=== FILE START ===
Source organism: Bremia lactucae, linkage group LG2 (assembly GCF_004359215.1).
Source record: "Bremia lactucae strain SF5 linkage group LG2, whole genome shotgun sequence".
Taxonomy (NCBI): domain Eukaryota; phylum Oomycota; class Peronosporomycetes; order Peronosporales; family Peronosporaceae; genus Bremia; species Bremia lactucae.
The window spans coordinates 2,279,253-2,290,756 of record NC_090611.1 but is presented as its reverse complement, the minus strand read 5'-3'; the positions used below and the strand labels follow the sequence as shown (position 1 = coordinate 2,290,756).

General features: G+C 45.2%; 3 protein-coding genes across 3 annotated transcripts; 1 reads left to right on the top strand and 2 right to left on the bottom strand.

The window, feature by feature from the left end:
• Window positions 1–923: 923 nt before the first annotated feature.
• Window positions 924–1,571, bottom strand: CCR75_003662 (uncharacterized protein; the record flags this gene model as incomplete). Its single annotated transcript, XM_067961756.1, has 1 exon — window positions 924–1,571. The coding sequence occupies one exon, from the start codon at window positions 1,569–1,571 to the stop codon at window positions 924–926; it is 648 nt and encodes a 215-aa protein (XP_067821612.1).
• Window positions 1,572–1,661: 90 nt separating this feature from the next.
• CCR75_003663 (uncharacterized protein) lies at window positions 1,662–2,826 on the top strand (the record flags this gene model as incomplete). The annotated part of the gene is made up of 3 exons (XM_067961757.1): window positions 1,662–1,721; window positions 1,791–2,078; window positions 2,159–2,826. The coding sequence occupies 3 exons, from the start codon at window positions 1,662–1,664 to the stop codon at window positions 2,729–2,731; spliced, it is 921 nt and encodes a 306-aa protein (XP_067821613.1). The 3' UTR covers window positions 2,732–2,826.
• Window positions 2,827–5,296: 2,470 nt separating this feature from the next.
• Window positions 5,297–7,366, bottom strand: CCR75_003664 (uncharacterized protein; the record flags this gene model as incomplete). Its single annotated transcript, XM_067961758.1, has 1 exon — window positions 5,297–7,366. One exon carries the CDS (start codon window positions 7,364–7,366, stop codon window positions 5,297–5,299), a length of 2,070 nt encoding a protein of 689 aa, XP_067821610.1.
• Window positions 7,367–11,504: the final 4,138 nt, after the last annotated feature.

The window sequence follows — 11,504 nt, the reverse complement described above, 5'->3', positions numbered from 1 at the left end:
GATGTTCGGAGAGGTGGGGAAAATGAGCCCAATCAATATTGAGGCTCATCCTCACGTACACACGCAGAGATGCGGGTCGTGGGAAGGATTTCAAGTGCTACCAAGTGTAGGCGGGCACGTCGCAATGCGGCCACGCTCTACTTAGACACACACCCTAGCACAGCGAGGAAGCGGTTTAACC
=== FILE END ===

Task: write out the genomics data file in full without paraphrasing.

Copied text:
Source organism: Bremia lactucae, linkage group LG2 (assembly GCF_004359215.1).
Source record: "Bremia lactucae strain SF5 linkage group LG2, whole genome shotgun sequence".
Taxonomy (NCBI): domain Eukaryota; phylum Oomycota; class Peronosporomycetes; order Peronosporales; family Peronosporaceae; genus Bremia; species Bremia lactucae.
The window spans coordinates 2,279,253-2,290,756 of record NC_090611.1 but is presented as its reverse complement, the minus strand read 5'-3'; the positions used below and the strand labels follow the sequence as shown (position 1 = coordinate 2,290,756).

General features: G+C 45.2%; 3 protein-coding genes across 3 annotated transcripts; 1 reads left to right on the top strand and 2 right to left on the bottom strand.

The window, feature by feature from the left end:
• Window positions 1–923: 923 nt before the first annotated feature.
• Window positions 924–1,571, bottom strand: CCR75_003662 (uncharacterized protein; the record flags this gene model as incomplete). Its single annotated transcript, XM_067961756.1, has 1 exon — window positions 924–1,571. The coding sequence occupies one exon, from the start codon at window positions 1,569–1,571 to the stop codon at window positions 924–926; it is 648 nt and encodes a 215-aa protein (XP_067821612.1).
• Window positions 1,572–1,661: 90 nt separating this feature from the next.
• CCR75_003663 (uncharacterized protein) lies at window positions 1,662–2,826 on the top strand (the record flags this gene model as incomplete). The annotated part of the gene is made up of 3 exons (XM_067961757.1): window positions 1,662–1,721; window positions 1,791–2,078; window positions 2,159–2,826. The coding sequence occupies 3 exons, from the start codon at window positions 1,662–1,664 to the stop codon at window positions 2,729–2,731; spliced, it is 921 nt and encodes a 306-aa protein (XP_067821613.1). The 3' UTR covers window positions 2,732–2,826.
• Window positions 2,827–5,296: 2,470 nt separating this feature from the next.
• Window positions 5,297–7,366, bottom strand: CCR75_003664 (uncharacterized protein; the record flags this gene model as incomplete). Its single annotated transcript, XM_067961758.1, has 1 exon — window positions 5,297–7,366. One exon carries the CDS (start codon window positions 7,364–7,366, stop codon window positions 5,297–5,299), a length of 2,070 nt encoding a protein of 689 aa, XP_067821610.1.
• Window positions 7,367–11,504: the final 4,138 nt, after the last annotated feature.

The window sequence follows — 11,504 nt, the reverse complement described above, 5'->3', positions numbered from 1 at the left end:
GATGTTCGGAGAGGTGGGGAAAATGAGCCCAATCAATATTGAGGCTCATCCTCACGTACACACGCAGAGATGCGGGTCGTGGGAAGGATTTCAAGTGCTACCAAGTGTAGGCGGGCACGTCGCAATGCGGCCACGCTCTACTTAGACACACACCCTAGCACAGCGAGGAAGCGGTTTAACC